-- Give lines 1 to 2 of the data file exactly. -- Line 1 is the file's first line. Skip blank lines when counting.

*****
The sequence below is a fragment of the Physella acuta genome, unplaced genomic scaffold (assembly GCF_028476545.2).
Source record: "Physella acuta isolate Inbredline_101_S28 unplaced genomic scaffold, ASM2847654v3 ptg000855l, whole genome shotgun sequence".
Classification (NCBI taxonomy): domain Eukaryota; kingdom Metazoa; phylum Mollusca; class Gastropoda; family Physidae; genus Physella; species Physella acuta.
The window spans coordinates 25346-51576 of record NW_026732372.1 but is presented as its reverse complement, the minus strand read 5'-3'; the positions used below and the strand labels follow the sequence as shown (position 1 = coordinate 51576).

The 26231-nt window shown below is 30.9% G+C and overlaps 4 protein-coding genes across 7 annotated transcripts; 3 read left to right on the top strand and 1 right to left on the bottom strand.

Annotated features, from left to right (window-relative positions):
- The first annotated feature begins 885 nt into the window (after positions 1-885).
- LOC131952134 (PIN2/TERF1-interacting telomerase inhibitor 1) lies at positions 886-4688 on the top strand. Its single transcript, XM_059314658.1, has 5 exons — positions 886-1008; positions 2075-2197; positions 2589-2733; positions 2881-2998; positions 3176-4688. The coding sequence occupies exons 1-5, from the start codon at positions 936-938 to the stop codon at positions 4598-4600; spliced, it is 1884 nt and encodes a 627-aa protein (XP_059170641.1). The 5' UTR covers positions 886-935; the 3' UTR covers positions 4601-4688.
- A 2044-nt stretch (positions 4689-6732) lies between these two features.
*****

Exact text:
The sequence below is a fragment of the Physella acuta genome, unplaced genomic scaffold (assembly GCF_028476545.2).
Source record: "Physella acuta isolate Inbredline_101_S28 unplaced genomic scaffold, ASM2847654v3 ptg000855l, whole genome shotgun sequence".